The film was a big hit and earned $4.7 million on its first run and $6 million on re-release.[2] Its Dimitri Tiomkin score, featuring the song "Gunfight at the O.K. Corral", with lyrics by Ned Washington, sung by Frankie Laine, pushes the movie's momentum relentlessly throughout.[12]

Members of the Western Writers of America chose the song "Gunfight at the O.K. Corral" as one of the Top 100 Western songs of all time.[13]

Sturges' sequel

Sturges revisited the same material a decade later when he directed a more historically accurate sequel of sorts, Hour of the Gun, starring James Garner as Wyatt Earp, Jason Robards as Doc Holliday, and Robert Ryan as Ike Clanton. That film begins with a more accurate version of the O.K. Corral gun battle, then moves forward into the aftermath for the balance of the movie.


The film was nominated for two Academy Awards to Best Film Editing (Warren Low) and Best Sound Recording (George Dutton).[14] Burt Lancaster and Kirk Douglas were nominated for Golden Laurel in the category of top male action star.[15]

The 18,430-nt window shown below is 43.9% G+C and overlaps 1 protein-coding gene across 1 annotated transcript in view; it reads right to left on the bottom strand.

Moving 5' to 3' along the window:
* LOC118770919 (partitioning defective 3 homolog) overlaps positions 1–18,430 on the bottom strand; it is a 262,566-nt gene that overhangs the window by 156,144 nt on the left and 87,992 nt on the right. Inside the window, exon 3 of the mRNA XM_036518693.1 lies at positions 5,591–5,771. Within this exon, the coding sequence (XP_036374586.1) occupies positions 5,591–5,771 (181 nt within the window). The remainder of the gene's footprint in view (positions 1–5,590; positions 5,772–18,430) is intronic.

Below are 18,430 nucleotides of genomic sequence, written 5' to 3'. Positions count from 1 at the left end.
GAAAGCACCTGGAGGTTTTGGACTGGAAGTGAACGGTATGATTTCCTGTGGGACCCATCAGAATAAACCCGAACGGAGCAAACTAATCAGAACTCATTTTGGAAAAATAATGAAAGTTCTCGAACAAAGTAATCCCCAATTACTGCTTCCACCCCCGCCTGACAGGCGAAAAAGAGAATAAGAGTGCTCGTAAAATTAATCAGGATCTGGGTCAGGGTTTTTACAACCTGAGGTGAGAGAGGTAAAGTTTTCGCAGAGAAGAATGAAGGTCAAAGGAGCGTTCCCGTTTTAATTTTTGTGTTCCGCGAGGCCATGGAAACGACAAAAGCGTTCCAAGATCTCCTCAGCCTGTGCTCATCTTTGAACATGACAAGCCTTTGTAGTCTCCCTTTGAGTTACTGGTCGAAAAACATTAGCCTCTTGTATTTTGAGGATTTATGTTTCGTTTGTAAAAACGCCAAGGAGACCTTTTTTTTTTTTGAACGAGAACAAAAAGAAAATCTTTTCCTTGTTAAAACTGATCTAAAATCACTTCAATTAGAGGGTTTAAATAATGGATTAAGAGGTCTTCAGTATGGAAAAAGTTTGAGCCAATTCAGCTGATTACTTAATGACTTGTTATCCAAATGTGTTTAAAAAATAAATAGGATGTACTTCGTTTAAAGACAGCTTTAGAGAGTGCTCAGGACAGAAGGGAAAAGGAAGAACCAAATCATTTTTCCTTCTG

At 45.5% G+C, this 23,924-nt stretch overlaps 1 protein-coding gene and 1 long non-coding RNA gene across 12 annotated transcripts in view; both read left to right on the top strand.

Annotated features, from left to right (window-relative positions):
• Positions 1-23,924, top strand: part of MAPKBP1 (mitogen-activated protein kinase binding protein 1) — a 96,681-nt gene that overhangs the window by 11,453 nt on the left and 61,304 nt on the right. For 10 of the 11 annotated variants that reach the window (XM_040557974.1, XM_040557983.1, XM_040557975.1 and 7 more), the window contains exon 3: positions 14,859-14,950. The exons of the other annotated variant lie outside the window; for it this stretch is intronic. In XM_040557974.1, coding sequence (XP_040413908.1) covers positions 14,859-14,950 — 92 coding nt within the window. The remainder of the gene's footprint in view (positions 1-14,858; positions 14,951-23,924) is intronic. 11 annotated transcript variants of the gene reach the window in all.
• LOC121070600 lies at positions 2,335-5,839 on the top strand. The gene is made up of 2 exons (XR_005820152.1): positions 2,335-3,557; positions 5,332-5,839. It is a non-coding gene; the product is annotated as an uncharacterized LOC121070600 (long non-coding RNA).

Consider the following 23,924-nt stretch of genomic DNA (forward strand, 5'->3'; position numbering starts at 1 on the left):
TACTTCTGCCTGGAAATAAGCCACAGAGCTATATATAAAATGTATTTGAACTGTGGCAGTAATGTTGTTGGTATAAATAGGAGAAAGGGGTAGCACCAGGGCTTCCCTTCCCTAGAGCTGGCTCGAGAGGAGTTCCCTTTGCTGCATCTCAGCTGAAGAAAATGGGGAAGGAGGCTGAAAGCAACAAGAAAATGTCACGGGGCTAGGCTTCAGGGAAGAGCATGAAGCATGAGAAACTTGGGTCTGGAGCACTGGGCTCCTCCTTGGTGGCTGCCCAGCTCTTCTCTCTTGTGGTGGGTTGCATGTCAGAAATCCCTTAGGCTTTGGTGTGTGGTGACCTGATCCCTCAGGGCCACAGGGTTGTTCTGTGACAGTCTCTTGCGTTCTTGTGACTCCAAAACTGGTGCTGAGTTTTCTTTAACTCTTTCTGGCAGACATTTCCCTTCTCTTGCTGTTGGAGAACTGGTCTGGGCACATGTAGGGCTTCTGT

See also


  1. "Gunfight at the O.K. Corral -Details". AFI Catalog of Feature Films. Retrieved June 24, 2018.
  2. Glenn Lovell, Escape Artist: The Life and Films of John Sturges, University of Wisconsin Press, 2008 p151-153
  3. Federal Reserve Bank of Minneapolis. "Consumer Price Index (estimate) 1800–". Retrieved January 2, 2019.
  4. Tefertiller, Casey; Morey, Jeff. "O.K. Corral: A Gunfight Shrouded in Mystery". Archived from the original on 19 August 2014. Retrieved 27 August 2014.
  5. Hughes, Howard (October 24, 2007). Stagecoach to Tombstone: The Filmgoers' Guide to the Great Westerns. I.B.Tauris. p. 145. ISBN 9780857730466.
  6. Maddrey, Joseph (June 6, 2016). "Filming Locations". The Quick, the Dead and the Revived: The Many Lives of the Western Film. McFarland & Company. p. 170. ISBN 9781476665511.
  7. Crowther, Bosley (May 30, 1957). "Screen: Gunfight at the O.K. Corral". The New York Times: 33.
  8. "Gunfight at the O.K. Corral". Variety: 22. May 15, 1957.
  9. "'Gunfight at the O.K. Corral' with Burt Lancaster, Kirk Douglas and Rhonda Fleming". Harrison's Reports: 78. May 18, 1957.
  10. Coe, Richard L. (May 30, 1957). "Earp Takes A Back Seat". The Washington Post: B10.
  11. "Gunfight at the O.K. Corral". The Monthly Film Bulletin. 24 (282): 83. July 1957.
  12. Erickson, Hal. "Gunfight at the O.K. Corral". AllMovie. All Media Network. Retrieved 2015-01-12.
  13. Western Writers of America (2010). "The Top 100 Western Songs". American Cowboy. Archived from the original on 13 August 2014.
  14. "Gunfight at the O.K. Corral". Variety. Penske Business Media, LLC. 31 December 1956. Retrieved 17 January 2019.
  15. Hoffmann, Henryk (9 October 2012). Western Movie References in American Literature. McFarland Publishing. p. 73. ISBN 9780786493241.